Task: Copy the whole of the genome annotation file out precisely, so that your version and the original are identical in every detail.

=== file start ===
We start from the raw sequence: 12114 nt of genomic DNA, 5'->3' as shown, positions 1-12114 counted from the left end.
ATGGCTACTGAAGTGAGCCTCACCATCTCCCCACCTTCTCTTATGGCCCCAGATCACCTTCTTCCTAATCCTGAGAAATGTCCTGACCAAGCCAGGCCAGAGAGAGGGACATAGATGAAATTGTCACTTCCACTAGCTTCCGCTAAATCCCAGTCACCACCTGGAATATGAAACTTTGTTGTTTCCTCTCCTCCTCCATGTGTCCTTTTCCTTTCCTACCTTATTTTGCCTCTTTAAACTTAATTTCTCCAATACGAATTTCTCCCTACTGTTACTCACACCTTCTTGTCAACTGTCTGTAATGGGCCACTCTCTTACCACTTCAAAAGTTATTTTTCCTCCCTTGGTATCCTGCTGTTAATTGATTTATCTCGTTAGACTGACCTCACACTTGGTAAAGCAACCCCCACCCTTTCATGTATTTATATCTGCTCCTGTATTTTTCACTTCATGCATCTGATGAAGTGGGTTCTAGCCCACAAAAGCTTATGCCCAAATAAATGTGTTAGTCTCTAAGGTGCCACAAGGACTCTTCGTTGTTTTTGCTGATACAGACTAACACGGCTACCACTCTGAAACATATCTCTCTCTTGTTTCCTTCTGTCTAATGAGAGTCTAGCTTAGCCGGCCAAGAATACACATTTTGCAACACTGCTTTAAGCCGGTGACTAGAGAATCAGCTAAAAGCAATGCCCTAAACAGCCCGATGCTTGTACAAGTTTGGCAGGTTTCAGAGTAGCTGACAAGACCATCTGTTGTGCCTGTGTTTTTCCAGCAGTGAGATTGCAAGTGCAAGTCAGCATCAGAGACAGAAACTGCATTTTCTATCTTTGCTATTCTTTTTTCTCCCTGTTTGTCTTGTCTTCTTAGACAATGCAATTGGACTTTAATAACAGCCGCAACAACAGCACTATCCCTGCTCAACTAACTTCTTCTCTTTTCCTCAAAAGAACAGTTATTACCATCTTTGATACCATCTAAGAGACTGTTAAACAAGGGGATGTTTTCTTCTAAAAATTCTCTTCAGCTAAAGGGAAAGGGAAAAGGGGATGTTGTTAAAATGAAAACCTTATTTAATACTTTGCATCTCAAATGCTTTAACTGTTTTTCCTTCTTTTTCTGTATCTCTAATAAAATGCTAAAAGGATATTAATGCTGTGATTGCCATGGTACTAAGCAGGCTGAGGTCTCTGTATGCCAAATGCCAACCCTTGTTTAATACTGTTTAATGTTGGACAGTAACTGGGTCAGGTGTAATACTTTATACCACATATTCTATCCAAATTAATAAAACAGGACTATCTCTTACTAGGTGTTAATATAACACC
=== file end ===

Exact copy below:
We start from the raw sequence: 12114 nt of genomic DNA, 5'->3' as shown, positions 1-12114 counted from the left end.
ATGGCTACTGAAGTGAGCCTCACCATCTCCCCACCTTCTCTTATGGCCCCAGATCACCTTCTTCCTAATCCTGAGAAATGTCCTGACCAAGCCAGGCCAGAGAGAGGGACATAGATGAAATTGTCACTTCCACTAGCTTCCGCTAAATCCCAGTCACCACCTGGAATATGAAACTTTGTTGTTTCCTCTCCTCCTCCATGTGTCCTTTTCCTTTCCTACCTTATTTTGCCTCTTTAAACTTAATTTCTCCAATACGAATTTCTCCCTACTGTTACTCACACCTTCTTGTCAACTGTCTGTAATGGGCCACTCTCTTACCACTTCAAAAGTTATTTTTCCTCCCTTGGTATCCTGCTGTTAATTGATTTATCTCGTTAGACTGACCTCACACTTGGTAAAGCAACCCCCACCCTTTCATGTATTTATATCTGCTCCTGTATTTTTCACTTCATGCATCTGATGAAGTGGGTTCTAGCCCACAAAAGCTTATGCCCAAATAAATGTGTTAGTCTCTAAGGTGCCACAAGGACTCTTCGTTGTTTTTGCTGATACAGACTAACACGGCTACCACTCTGAAACATATCTCTCTCTTGTTTCCTTCTGTCTAATGAGAGTCTAGCTTAGCCGGCCAAGAATACACATTTTGCAACACTGCTTTAAGCCGGTGACTAGAGAATCAGCTAAAAGCAATGCCCTAAACAGCCCGATGCTTGTACAAGTTTGGCAGGTTTCAGAGTAGCTGACAAGACCATCTGTTGTGCCTGTGTTTTTCCAGCAGTGAGATTGCAAGTGCAAGTCAGCATCAGAGACAGAAACTGCATTTTCTATCTTTGCTATTCTTTTTTCTCCCTGTTTGTCTTGTCTTCTTAGACAATGCAATTGGACTTTAATAACAGCCGCAACAACAGCACTATCCCTGCTCAACTAACTTCTTCTCTTTTCCTCAAAAGAACAGTTATTACCATCTTTGATACCATCTAAGAGACTGTTAAACAAGGGGATGTTTTCTTCTAAAAATTCTCTTCAGCTAAAGGGAAAGGGAAAAGGGGATGTTGTTAAAATGAAAACCTTATTTAATACTTTGCATCTCAAATGCTTTAACTGTTTTTCCTTCTTTTTCTGTATCTCTAATAAAATGCTAAAAGGATATTAATGCTGTGATTGCCATGGTACTAAGCAGGCTGAGGTCTCTGTATGCCAAATGCCAACCCTTGTTTAATACTGTTTAATGTTGGACAGTAACTGGGTCAGGTGTAATACTTTATACCACATATTCTATCCAAATTAATAAAACAGGACTATCTCTTACTAGGTGTTAATATAACACC